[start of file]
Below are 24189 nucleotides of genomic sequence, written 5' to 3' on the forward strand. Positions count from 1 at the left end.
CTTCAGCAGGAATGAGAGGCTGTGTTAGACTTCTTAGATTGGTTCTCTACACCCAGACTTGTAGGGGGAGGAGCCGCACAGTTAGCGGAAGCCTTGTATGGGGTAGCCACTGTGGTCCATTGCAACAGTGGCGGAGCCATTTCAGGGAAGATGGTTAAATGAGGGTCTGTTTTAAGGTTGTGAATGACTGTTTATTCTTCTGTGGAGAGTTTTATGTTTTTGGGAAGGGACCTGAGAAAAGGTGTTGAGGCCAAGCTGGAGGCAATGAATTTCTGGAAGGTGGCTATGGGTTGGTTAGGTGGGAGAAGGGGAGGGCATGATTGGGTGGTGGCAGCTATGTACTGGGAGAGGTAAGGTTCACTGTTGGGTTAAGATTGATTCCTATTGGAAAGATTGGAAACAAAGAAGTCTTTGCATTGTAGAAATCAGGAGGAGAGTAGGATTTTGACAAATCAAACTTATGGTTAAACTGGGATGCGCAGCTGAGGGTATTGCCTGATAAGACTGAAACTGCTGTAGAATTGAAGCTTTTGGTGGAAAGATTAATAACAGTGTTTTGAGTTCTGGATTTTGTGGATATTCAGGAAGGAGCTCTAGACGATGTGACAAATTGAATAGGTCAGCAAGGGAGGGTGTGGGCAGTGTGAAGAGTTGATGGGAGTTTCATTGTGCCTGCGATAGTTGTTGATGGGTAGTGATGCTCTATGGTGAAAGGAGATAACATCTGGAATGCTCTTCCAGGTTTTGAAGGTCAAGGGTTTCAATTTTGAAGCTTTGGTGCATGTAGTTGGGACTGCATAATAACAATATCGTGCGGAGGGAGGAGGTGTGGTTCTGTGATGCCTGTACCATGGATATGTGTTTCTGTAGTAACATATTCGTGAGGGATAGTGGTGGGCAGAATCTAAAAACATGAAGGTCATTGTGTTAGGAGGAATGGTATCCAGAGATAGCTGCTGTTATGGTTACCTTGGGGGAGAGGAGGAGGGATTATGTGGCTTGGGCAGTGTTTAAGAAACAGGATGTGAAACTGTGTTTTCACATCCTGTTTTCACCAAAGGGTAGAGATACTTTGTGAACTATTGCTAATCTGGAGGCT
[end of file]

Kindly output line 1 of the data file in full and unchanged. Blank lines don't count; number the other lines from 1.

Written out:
Below are 24189 nucleotides of genomic sequence, written 5' to 3' on the forward strand. Positions count from 1 at the left end.